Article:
An anticlimactic ending, an endless debate


By Matthew Ralph

For the majority of college football fans who justifiably detest the BCS, there is sure to be continued protest long after the anticlimactic finish of the Division 1 college football season on Thursday night.

No matter what the outcome ends up being.

If Florida does what many think they will — Florida’s offense, Bradford winning the Heisman and the bulletin board material an OU d-back gave them on media day suggest this could be a likely scenario — the cries will come for 13-0 Utah and a one-loss Texas team that already beat Oklahoma in the regular season to get a share of the title.

If Oklahoma wins, the cries will be even louder for USC, the poor Pac-10 team supposedly the victim of east coast media elites who I guess were too enthralled by Rutgers and Connecticut to pay much attentino to USC’s winning another warm weather game in their backyard against a possibly overrated and long-rested Penn State team. 

The claims fans and UConn/Scarlet Knight-loving media elites in New York City will make will be all over the map.

They’ll point out that the Pac-10 was undefeated in pointless bowl games this year but they’ll shun any further analysis of match-ups and forget how little credit the Big East received for going undefeated in bowl games a couple years ago.

They’ll point out that Utah’s Mountan West conference went 8-2 against so-called real BCS conference teams in the mighty Pac-10 and SEC.

They’ll argue that Texas deserves the title because they beat Oklahoma in a so-called neutral venue in Texas and that a Texas Tech team that beat Texas didn’t have the same argument for a spot in the Big 12 championship because of how many touchdowns they lost to Oklahoma by.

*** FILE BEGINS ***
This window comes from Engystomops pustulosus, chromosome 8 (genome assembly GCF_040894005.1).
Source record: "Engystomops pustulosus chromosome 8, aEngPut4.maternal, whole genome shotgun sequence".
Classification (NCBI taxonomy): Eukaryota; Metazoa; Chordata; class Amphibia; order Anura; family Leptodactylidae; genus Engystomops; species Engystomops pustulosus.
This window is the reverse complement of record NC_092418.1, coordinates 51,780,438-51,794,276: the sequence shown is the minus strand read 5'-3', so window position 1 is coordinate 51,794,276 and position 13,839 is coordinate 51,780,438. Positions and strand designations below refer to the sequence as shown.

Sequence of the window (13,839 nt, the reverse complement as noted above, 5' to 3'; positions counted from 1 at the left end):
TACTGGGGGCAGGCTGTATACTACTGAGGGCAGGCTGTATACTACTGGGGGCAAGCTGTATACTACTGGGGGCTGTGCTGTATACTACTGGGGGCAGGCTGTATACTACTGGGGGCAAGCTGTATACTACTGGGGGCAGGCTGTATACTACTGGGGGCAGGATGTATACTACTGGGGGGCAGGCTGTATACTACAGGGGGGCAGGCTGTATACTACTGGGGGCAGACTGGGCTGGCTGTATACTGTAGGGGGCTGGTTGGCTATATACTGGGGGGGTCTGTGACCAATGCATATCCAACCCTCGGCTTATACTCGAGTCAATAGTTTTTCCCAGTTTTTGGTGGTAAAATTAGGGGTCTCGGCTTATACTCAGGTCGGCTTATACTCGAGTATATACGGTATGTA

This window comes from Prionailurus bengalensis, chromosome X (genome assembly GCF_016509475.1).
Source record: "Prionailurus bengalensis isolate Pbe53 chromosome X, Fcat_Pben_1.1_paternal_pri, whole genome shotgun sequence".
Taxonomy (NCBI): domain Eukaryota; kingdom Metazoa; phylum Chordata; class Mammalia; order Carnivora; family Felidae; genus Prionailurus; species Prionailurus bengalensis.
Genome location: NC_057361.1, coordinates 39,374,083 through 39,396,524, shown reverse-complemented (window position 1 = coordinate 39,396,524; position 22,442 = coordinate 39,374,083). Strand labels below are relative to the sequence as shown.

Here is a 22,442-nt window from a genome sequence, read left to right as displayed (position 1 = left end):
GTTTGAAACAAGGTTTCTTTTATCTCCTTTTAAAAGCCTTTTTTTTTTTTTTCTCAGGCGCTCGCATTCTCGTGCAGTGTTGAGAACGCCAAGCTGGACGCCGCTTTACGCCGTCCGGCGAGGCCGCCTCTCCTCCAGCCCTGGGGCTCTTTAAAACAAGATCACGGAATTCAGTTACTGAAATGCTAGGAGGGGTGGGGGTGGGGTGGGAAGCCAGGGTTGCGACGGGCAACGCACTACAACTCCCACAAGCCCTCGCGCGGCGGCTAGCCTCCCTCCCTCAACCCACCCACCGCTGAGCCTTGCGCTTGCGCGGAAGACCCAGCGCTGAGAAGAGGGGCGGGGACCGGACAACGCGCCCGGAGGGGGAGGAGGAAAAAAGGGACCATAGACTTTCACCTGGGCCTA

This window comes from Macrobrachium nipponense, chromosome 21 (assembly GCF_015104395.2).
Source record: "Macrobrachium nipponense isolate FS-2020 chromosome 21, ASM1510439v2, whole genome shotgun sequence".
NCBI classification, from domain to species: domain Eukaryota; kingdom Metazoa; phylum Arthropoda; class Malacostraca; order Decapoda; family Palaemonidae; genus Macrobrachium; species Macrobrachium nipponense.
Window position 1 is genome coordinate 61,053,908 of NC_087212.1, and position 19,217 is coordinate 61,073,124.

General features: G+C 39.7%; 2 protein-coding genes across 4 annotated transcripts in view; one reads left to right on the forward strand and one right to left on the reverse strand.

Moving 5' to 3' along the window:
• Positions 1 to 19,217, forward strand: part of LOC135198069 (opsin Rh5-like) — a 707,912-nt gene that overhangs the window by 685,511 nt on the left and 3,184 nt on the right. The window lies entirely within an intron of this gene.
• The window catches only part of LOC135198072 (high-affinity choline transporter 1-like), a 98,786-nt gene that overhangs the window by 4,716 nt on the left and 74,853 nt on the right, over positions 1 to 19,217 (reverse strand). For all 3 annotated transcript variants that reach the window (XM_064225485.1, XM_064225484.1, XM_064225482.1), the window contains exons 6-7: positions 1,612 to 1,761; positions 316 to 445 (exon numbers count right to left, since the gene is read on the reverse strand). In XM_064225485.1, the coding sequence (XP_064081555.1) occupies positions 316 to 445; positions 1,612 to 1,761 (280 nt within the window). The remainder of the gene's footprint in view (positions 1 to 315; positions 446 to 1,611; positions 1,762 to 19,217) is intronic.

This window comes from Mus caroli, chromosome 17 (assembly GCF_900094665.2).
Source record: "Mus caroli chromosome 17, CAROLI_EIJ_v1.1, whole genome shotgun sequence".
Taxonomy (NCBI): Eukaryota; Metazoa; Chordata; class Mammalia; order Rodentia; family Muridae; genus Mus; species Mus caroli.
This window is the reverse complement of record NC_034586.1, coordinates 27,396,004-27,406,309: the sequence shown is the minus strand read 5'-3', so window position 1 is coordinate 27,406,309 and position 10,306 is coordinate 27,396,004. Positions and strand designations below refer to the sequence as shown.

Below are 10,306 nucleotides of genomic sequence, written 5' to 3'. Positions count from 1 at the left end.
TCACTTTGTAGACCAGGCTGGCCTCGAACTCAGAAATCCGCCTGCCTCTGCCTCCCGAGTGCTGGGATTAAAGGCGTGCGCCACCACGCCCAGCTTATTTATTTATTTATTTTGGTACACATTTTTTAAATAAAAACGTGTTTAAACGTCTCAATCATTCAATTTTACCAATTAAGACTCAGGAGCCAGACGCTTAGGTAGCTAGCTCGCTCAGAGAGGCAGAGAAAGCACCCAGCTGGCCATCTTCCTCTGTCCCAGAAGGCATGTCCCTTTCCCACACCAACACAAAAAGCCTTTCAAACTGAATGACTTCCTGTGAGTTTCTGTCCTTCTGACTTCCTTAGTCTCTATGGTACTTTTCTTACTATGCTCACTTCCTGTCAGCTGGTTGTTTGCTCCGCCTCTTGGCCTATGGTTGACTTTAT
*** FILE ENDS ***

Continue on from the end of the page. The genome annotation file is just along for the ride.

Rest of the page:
They’ll argue that Oklahoma beat top 25 teams Florida, Texas Tech, Cincinnati, Oklahoma State, TCU and Missouri and that Texas beat only four (Oklahoma, Oklahoma State, Missouri and Ohio State).

They’ll argue that Texas only beat a team USC blew out in the regular season by three without taking into account time off, match-ups or any of the other factors that make final scores largely irrelevant.

They’ll argue that teams in the Pac-10 and Big 10 should have to play a conference championship game like those in the SEC and Big 12. And that the Rose Bowl is a joke.

They’ll argue that Utah should have scheduled better non-conference opponents even though we all know that big schools only need to win their conference to be in the mix for a title and want nothing to do with talented mid-majors with an axe to grind.

They’ll argue that teams that start the season with zero chance to win a national title based on reputation and how a team looks on paper should be allowed to compete for a title elsewhere.

They’ll even argue, as’s King Kaufman has, that a case can be made for virtually any team — Tulane University was 2-10, but did beat Louisiana-Monroe, who beat Troy, who beat Middle Tennessee, who beat Maryland, who beat Mississippi, who beat Florida and Texas Tech, who beat Texas, who beat Oklahoma.

And so on.

For even the fans who get what they wanted in the end, the nonsense of how good the team you lost to was, what teams the teams you beat beat, what conference is better or worse, how a team would have faired without an untimely injury or two, whether or not a two touchdown win is a blowout kind of arguments will likely leave a bad taste.

I mean, does any legitimate fan really want their team to win by a technicality or have opponents foaming at the mouth for months even years about how their team that didn’t play in a conference championship game or play in the “title” were really the best team that year?

I still have mixed emotions about Kansas winning a basketball championship because of missed free throws and that was in a sensible college sport where the undisputed champ is decided on a court and not by computer, human votes and weird tie-breakers.

Debate in sports is inevitable, good for sportswriters and bloggers and even enjoyable to a point. But debating whether or not a team should be included in an eight-game playoff would be as memorable or important in the long run as the arguments over the field of 64 in college basketball once a team proves its worth winning three straight games against elite opponents to win an undisputed national championship.

Arguments for or against USC, Utah and Texas having a shot at a national title wouldn’t have much to stand on if a champion was decided where every other major college and pro sport decides it– on the field of play.

Photo by Michael Ralph


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